Posted by Jonathan Maus (Publisher/Editor) on September 18th, 2019 at 4:57 pm
A 21-page white paper released today by the Portland Bureau of Planning and Sustainability says carbon emissions from the transportation sector are “increasing dramatically” and are currently 8% over 1990 levels.
“The increase… is largely the result of more people moving to Portland and driving vehicles on our roads.”
— from the report
The news about emissions from cars, trucks and other gas-powered vehicles is bad across the board. The 3,216,000 metric tons of CO2 they released into our air is 14% above their lowest levels in 2012 and have gone up year-over-year for the past five years, growing faster than population growth over the same period.
According to Multnomah County 2017 Carbon Emissions and Trends (PDF) the transportation sector accounts for 42% of local emissions. The report looked at sources and trends in Multnomah County from 1990 to 2017. Overall, our emissions are 38% below 1990 levels despite significant population and job growth. However, after emissions tumbled from their peak in 2000 to their lowest levels in 2012, the report found a plateau since then.
Other sectors analyzed, like residential and commercial buildings and factories, are still headed down. But the same can’t be said for transportation. Here’s an excerpt from the report’s “deep dive” into transportation emissions:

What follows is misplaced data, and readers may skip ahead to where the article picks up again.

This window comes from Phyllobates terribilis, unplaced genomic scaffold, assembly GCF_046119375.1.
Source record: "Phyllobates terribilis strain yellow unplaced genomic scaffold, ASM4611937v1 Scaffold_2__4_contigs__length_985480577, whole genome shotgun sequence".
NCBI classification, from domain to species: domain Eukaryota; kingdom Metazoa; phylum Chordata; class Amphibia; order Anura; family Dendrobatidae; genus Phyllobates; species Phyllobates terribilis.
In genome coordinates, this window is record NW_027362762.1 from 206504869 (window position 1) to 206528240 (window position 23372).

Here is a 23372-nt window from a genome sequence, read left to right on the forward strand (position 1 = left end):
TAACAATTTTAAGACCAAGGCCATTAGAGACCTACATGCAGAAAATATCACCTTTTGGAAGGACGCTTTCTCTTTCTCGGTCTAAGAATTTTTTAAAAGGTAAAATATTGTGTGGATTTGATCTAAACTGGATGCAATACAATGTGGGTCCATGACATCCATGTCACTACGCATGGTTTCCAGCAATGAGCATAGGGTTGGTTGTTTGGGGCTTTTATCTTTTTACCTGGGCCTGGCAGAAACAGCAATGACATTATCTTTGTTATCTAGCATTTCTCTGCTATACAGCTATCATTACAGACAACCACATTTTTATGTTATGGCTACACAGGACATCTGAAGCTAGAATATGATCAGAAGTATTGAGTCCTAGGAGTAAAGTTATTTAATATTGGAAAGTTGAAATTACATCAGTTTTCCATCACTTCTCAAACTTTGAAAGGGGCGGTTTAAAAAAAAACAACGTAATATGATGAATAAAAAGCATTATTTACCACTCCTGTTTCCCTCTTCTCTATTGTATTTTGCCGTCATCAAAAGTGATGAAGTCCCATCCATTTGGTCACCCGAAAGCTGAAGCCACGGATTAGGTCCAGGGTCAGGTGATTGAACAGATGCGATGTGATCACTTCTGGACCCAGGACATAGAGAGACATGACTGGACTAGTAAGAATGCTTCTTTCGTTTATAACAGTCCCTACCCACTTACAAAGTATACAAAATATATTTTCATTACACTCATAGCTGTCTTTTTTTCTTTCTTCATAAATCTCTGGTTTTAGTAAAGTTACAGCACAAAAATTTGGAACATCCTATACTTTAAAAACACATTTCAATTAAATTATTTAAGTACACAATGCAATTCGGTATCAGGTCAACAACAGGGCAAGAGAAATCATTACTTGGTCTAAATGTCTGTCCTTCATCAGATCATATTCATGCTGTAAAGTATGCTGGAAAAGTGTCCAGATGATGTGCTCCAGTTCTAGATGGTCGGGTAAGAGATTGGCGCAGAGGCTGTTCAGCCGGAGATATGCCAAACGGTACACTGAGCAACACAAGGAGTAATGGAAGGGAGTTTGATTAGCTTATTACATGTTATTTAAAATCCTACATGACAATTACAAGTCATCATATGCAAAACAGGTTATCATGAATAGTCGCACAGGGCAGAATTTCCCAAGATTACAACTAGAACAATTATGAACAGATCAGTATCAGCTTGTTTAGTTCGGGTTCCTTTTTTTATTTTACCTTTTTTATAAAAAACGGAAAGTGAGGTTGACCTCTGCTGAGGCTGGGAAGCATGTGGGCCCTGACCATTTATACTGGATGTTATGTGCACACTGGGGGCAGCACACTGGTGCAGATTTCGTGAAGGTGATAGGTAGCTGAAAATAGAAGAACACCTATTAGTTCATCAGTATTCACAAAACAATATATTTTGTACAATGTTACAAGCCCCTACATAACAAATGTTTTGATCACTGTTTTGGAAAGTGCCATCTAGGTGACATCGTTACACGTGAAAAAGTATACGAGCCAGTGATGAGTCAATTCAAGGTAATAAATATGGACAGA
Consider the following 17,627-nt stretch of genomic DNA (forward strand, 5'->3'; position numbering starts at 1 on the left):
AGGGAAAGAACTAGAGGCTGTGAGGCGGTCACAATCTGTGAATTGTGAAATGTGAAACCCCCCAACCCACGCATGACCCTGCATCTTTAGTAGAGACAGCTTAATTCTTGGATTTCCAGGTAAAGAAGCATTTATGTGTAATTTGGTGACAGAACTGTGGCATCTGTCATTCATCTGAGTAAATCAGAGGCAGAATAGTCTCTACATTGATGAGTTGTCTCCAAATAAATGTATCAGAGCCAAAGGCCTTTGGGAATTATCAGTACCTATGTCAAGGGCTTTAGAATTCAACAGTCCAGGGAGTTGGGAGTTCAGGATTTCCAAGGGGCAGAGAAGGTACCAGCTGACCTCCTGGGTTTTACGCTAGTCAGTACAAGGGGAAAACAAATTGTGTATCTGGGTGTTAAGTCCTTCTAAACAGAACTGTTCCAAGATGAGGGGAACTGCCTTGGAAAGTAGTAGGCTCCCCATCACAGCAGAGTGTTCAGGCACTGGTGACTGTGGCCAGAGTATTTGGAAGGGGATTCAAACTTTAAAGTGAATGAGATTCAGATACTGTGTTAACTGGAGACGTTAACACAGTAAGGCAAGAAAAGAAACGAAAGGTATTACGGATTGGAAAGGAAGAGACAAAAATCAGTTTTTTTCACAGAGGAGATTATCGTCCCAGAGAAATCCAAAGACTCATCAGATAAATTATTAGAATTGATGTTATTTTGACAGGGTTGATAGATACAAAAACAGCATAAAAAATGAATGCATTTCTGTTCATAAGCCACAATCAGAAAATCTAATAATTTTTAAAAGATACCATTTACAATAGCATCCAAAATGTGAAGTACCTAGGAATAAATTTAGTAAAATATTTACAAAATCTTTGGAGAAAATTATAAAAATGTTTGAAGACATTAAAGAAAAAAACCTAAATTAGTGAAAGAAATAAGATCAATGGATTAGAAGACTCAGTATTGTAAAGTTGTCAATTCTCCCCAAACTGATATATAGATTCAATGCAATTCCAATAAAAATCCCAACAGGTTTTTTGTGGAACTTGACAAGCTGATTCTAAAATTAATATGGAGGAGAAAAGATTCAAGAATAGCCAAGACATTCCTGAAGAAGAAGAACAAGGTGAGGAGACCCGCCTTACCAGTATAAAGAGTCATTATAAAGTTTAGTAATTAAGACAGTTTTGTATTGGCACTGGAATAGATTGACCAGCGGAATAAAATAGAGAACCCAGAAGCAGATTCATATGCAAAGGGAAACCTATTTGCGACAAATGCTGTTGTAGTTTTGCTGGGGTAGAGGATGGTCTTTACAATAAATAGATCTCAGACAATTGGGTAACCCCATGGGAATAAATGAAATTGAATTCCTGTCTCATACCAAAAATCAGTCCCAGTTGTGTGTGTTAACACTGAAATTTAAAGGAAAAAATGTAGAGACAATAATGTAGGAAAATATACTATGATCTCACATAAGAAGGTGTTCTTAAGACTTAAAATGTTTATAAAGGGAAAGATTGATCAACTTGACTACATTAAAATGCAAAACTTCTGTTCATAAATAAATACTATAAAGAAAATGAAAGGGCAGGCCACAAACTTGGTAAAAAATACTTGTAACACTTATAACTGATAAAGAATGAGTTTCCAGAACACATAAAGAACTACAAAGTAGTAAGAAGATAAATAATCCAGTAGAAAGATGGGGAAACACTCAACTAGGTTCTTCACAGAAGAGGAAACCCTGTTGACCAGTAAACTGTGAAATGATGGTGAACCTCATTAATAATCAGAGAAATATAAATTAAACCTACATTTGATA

Transportation sector emissions come from use of transportation fuels (gasoline, diesel, propane, ethanol, biodiesel) and estimated vehicle miles travelled. These emissions are the result of driving vehicles powered by gasoline, diesel and propane, the transportation of goods, off road vehicles and equipment used for construction, and a transit system dominated by diesel buses. In recent years there have been more electric vehicles on the road, but because these vehicles are fueled with electricity – charged in people’s homes and businesses without metering – the emissions are allocated to the buildings sector.
Vehicle miles traveled in the county has remained relatively flat since 2010 and people buy less gas than they used to; but the report says the increase in transportation emissions, “is largely the result of more people moving to Portland and driving vehicles on our roads.”
The report’s language is refreshingly direct and serious. The first line reads, “We are in a climate crisis,” and goes on to explain that in order to reach the goals set out by the United Nations International Panel on Climate Change (IPCC), Portland must reduce local emissions by another 35% in the next 11 years. It’s “a daunting task,” the report reads, “Despite our successes, our emission reduction efforts clearly need to rapidly accelerate.”
This report comes out just two days before what’s expected to be a large-scale Climate Strike rally and demonstration set to begin at Portland City Hall on Friday.
Read the 21-page report here (PDF).
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